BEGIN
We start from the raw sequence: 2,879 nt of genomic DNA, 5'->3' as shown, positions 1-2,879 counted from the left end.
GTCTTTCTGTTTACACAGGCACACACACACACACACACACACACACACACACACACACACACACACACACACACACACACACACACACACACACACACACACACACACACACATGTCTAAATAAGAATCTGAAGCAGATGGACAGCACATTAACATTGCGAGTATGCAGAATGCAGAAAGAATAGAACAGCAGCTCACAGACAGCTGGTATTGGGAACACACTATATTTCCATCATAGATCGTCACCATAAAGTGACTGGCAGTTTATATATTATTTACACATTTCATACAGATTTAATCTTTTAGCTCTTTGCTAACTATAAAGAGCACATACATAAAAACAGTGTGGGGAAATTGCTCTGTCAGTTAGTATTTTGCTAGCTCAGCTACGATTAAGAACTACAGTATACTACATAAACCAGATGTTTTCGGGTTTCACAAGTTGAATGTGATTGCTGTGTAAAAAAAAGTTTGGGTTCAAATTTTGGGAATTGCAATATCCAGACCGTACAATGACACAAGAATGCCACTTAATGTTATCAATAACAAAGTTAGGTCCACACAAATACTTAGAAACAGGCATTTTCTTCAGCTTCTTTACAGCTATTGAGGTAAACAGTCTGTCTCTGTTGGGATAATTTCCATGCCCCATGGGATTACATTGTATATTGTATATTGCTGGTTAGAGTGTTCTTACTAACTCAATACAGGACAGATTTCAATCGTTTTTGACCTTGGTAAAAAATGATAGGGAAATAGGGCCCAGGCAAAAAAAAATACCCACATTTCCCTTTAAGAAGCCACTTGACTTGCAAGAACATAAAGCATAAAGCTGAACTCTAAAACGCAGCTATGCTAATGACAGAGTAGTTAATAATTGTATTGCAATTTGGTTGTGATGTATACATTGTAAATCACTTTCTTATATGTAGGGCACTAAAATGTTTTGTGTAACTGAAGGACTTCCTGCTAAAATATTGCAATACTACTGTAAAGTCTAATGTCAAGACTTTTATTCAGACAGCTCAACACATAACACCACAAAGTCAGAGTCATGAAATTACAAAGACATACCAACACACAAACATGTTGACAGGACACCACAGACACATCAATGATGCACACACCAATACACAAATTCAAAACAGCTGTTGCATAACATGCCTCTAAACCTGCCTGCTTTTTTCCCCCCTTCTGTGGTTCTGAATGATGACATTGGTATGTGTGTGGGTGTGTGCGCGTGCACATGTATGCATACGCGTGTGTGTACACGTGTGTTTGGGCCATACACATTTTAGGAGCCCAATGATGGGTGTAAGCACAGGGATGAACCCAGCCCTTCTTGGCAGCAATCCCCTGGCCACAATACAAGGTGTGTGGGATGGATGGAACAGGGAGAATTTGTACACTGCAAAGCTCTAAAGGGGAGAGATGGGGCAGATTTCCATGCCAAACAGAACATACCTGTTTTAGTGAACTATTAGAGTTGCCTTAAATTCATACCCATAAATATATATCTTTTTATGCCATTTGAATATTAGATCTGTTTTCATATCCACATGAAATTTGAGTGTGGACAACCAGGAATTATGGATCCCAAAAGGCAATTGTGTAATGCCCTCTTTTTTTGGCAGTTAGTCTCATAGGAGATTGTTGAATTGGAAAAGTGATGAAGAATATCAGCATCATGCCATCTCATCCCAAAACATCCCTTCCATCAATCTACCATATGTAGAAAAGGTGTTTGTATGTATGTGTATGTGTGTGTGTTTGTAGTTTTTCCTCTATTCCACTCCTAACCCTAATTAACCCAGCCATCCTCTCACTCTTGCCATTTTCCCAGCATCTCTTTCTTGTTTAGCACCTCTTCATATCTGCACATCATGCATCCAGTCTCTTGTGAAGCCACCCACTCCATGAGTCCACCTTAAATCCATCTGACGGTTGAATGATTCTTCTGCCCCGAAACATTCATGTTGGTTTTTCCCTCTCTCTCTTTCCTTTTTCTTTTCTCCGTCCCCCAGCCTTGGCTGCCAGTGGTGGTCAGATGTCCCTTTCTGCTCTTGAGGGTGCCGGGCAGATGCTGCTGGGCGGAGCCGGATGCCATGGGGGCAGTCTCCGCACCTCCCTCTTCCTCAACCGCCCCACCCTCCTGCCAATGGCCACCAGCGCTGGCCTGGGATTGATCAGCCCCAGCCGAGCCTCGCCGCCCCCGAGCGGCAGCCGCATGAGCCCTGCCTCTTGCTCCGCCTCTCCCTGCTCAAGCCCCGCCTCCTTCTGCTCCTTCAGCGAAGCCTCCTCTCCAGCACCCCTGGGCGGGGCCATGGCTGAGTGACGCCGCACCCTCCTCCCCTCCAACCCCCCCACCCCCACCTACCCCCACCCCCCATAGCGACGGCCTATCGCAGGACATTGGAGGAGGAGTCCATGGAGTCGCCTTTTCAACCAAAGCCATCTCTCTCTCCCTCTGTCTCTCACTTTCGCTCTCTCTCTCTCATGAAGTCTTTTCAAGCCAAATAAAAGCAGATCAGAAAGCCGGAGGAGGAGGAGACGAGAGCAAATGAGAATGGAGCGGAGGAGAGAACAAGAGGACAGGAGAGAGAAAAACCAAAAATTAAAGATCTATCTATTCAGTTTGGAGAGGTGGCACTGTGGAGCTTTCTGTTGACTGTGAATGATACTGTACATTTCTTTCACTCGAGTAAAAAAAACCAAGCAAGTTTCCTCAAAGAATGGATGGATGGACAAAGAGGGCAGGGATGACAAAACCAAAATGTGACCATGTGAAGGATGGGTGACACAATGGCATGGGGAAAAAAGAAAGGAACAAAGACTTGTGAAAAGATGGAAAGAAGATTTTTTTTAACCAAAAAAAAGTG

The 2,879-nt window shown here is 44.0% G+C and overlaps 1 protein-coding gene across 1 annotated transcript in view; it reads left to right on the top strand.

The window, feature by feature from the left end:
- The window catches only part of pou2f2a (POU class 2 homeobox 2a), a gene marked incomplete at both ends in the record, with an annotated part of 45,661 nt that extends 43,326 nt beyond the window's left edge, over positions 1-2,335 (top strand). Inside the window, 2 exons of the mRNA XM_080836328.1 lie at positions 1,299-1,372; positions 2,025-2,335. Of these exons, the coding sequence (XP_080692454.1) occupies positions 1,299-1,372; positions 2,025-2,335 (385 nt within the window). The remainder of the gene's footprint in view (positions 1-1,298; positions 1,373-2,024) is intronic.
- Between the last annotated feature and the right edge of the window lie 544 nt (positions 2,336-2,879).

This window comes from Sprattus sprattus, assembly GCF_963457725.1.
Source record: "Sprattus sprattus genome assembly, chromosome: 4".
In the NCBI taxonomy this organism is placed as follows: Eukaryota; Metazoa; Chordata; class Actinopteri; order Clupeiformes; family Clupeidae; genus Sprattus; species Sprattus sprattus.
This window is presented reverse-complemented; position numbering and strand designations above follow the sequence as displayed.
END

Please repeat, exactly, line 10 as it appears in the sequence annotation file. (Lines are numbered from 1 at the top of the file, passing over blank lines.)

This window is presented reverse-complemented; position numbering and strand designations above follow the sequence as displayed.